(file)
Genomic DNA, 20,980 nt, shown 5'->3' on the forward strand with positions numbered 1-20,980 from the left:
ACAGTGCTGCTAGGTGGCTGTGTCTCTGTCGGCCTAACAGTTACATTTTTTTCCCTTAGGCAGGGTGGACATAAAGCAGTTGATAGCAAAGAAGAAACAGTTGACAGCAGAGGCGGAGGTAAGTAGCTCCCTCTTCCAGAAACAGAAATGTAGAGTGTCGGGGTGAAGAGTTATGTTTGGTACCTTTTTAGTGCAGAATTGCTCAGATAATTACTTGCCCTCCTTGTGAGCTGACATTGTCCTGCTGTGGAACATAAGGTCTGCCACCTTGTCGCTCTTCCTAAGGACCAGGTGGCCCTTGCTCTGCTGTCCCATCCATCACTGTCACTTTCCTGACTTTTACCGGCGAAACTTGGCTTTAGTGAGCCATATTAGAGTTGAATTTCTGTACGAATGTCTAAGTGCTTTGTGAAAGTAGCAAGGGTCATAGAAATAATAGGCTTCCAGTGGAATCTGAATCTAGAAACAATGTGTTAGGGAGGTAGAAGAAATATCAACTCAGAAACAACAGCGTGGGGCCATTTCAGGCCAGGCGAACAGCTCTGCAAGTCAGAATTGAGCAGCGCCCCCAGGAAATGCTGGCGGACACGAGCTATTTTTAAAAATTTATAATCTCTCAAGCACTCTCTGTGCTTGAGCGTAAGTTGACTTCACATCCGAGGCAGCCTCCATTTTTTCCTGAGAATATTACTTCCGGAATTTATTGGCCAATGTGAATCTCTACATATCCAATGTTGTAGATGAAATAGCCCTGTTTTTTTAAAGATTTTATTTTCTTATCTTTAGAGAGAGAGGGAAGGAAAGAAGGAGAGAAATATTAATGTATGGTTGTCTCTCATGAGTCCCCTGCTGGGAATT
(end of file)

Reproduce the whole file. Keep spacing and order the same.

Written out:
Genomic DNA, 20,980 nt, shown 5'->3' on the forward strand with positions numbered 1-20,980 from the left:
ACAGTGCTGCTAGGTGGCTGTGTCTCTGTCGGCCTAACAGTTACATTTTTTTCCCTTAGGCAGGGTGGACATAAAGCAGTTGATAGCAAAGAAGAAACAGTTGACAGCAGAGGCGGAGGTAAGTAGCTCCCTCTTCCAGAAACAGAAATGTAGAGTGTCGGGGTGAAGAGTTATGTTTGGTACCTTTTTAGTGCAGAATTGCTCAGATAATTACTTGCCCTCCTTGTGAGCTGACATTGTCCTGCTGTGGAACATAAGGTCTGCCACCTTGTCGCTCTTCCTAAGGACCAGGTGGCCCTTGCTCTGCTGTCCCATCCATCACTGTCACTTTCCTGACTTTTACCGGCGAAACTTGGCTTTAGTGAGCCATATTAGAGTTGAATTTCTGTACGAATGTCTAAGTGCTTTGTGAAAGTAGCAAGGGTCATAGAAATAATAGGCTTCCAGTGGAATCTGAATCTAGAAACAATGTGTTAGGGAGGTAGAAGAAATATCAACTCAGAAACAACAGCGTGGGGCCATTTCAGGCCAGGCGAACAGCTCTGCAAGTCAGAATTGAGCAGCGCCCCCAGGAAATGCTGGCGGACACGAGCTATTTTTAAAAATTTATAATCTCTCAAGCACTCTCTGTGCTTGAGCGTAAGTTGACTTCACATCCGAGGCAGCCTCCATTTTTTCCTGAGAATATTACTTCCGGAATTTATTGGCCAATGTGAATCTCTACATATCCAATGTTGTAGATGAAATAGCCCTGTTTTTTTAAAGATTTTATTTTCTTATCTTTAGAGAGAGAGGGAAGGAAAGAAGGAGAGAAATATTAATGTATGGTTGTCTCTCATGAGTCCCCTGCTGGGAATT